‘Organizations are being run by people who have no experience at all’: CFL legend Wally Buono believes league needs more veteran consultants

Courtesy: AP Photo/Troy Fleece,CP

Football is a young man’s game, but the winningest coach in CFL history believes the league could use a little more veteran wisdom.

Former B.C. Lions head coach and general manager Wally Buono took a walk down memory lane on the Moj on Sports podcast hosted by Lions’ play-by-play man Bob Marjanovich, talking through his whole career, including his temporary role as an advisor during the Edmonton Elks’ head coach and general manager search this offseason.

Teased about a possible comeback, the 72-year-old denied a desire to return to football in a full-time capacity. However, Buono left the door open for more consulting work, while critiquing the CFL for not keeping its living legends closer to the game.

“Those are the kind of things I do enjoy doing. I would [continue to] do them because I believe — and I’m going to say this nicely — the CFL should have people on its payroll that have that tremendous background, that tremendous history in whatever, whether it’s helping the football ops, whether it’s helping the business ops,” Buono said, clearly biting his tongue.

“There’s times organizations are being run by people who have no experience at all, so if they have assets like that, [use them] a lot of leagues do that. The NFL does that when they bring in all these special consultants and all that stuff. I think it’s a viable way to help pass the knowledge on to people.”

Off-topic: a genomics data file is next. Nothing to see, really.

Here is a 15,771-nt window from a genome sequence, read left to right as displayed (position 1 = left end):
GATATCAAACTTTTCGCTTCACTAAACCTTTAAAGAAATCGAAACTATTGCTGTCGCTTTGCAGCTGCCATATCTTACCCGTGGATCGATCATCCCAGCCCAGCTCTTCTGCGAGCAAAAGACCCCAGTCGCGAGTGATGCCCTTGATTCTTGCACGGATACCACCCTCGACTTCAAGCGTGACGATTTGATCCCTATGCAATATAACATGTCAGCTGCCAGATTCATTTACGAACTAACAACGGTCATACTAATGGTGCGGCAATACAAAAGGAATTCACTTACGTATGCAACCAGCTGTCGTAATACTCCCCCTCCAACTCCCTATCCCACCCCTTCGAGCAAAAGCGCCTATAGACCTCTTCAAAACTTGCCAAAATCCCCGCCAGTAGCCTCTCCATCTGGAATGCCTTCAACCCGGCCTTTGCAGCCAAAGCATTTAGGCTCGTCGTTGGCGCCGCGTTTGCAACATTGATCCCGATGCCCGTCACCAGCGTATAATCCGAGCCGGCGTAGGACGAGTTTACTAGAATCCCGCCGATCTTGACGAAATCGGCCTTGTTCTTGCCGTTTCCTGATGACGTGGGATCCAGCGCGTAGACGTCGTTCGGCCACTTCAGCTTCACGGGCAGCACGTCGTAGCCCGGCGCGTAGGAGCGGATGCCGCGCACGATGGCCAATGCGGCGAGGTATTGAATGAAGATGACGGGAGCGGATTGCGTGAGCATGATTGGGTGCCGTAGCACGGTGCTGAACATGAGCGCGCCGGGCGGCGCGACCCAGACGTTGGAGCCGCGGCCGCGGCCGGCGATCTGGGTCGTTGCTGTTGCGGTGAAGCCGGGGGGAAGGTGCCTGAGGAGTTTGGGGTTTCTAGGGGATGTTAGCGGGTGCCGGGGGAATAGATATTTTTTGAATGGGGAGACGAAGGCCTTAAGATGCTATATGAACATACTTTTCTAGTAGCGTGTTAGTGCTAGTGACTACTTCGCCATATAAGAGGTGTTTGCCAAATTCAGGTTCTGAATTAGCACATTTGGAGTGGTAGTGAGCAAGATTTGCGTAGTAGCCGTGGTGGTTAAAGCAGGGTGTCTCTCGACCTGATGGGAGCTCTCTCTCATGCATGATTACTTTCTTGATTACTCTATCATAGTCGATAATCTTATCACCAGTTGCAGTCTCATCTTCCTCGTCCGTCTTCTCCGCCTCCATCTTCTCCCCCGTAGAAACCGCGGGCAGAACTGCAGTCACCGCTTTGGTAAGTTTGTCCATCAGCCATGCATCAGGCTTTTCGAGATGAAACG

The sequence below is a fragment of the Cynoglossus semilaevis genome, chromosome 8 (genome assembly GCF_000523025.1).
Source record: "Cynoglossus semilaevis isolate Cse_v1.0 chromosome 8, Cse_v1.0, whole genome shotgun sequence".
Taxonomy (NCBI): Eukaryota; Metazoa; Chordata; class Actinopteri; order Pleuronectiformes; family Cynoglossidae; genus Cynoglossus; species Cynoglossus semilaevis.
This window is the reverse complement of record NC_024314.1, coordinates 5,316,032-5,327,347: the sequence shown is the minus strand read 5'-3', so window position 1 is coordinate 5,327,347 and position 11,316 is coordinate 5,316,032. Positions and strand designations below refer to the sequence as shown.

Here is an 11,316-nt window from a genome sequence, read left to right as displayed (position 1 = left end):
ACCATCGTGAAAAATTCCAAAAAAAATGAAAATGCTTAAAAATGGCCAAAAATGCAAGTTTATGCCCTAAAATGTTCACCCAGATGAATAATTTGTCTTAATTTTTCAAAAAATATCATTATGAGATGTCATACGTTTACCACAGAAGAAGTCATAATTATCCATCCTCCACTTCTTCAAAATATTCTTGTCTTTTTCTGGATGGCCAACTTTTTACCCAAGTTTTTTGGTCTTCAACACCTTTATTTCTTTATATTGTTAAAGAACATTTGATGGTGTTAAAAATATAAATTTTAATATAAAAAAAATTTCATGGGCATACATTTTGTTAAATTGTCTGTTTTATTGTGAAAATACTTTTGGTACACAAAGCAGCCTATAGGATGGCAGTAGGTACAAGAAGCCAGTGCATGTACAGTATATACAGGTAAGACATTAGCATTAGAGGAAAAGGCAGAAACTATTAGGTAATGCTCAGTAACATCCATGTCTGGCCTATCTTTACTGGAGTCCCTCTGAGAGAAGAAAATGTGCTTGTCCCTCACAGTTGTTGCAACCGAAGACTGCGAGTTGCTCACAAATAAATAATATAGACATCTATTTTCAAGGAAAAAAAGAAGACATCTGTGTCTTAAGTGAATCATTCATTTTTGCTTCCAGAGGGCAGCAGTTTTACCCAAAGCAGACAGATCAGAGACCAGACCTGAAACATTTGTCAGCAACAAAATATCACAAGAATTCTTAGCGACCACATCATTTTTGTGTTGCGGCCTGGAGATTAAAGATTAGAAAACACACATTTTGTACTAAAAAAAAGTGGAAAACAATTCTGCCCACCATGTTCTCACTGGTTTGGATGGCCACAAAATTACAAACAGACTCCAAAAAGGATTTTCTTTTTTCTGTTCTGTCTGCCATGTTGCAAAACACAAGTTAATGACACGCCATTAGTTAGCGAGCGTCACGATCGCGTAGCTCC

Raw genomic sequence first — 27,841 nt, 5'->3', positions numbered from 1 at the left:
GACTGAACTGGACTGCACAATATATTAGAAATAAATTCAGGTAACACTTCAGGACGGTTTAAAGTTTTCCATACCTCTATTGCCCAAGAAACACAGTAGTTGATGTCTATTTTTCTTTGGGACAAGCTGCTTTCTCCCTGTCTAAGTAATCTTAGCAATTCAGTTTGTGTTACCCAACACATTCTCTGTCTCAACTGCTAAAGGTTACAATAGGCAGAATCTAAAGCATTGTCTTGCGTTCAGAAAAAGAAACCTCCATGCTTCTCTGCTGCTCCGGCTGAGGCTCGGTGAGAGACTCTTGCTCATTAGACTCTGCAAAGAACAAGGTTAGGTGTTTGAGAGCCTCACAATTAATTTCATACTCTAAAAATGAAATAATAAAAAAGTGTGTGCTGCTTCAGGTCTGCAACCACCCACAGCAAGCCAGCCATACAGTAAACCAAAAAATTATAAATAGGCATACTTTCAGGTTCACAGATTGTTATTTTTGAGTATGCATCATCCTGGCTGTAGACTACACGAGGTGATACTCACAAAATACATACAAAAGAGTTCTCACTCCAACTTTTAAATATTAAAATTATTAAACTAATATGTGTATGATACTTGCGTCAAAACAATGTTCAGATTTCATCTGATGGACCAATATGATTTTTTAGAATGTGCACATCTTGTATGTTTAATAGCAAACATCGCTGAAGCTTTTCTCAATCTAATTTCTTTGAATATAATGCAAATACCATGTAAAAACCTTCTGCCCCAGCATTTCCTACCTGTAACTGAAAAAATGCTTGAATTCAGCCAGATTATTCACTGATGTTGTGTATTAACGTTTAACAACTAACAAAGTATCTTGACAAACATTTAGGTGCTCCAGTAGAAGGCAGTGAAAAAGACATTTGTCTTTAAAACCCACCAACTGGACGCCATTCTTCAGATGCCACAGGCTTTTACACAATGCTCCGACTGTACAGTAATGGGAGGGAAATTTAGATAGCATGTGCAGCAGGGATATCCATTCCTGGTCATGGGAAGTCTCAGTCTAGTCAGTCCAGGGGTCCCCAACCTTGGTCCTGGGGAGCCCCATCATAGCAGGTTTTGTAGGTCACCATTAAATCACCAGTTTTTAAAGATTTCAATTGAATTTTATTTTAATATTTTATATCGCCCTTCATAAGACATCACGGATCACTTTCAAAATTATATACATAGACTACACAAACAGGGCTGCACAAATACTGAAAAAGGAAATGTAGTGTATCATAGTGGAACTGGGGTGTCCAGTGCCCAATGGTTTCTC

With nearly five decades of experience as a player, coach, and executive in the CFL, few have more knowledge to pass on than Buono. The Elks leaned on his resume after cleaning house last season, but the wisdom of the old guard has not been so widely heeded during the league’s current period of turmoil. Decision-makers quick to say the league must get with the times have ignored those who have kept the CFL stable and growing for generations.

Buono points to B.C. Lions president Rick LeLacheur and his relationship with new owner Amar Doman as an example of how experience and bold new ideas can complement each other. He hopes others will follow that example and not in just a purely official capacity. Buono’s phone line is available to anyone around the CFL seeking advice, regardless of their role.

“I know a lot of people throughout the league and whether it’s a GM, a head coach, a coach, or a player, they know they can call me and we can have a talk. Whatever I tell them, they can use it the way they like,” he said, noting he wouldn’t have gotten where he did in his career had he not taken advantage of similar offers.

“I’m willing to help people, whether it’s a coaching situation, whether it’s a personal situation — people have done it for me. I remember when I used to call Cal Murphy or Hugh Campbell or Roy Shivers and they were with other teams, it wasn’t like they were my boss. We’d sit down and talk, if I had something that was on my chest, they’d help me with it.”

Those conversations, held in the strictest confidence, laid the foundation for a Hall of Fame career and the knowledge Buono gleaned is available to any who still value it.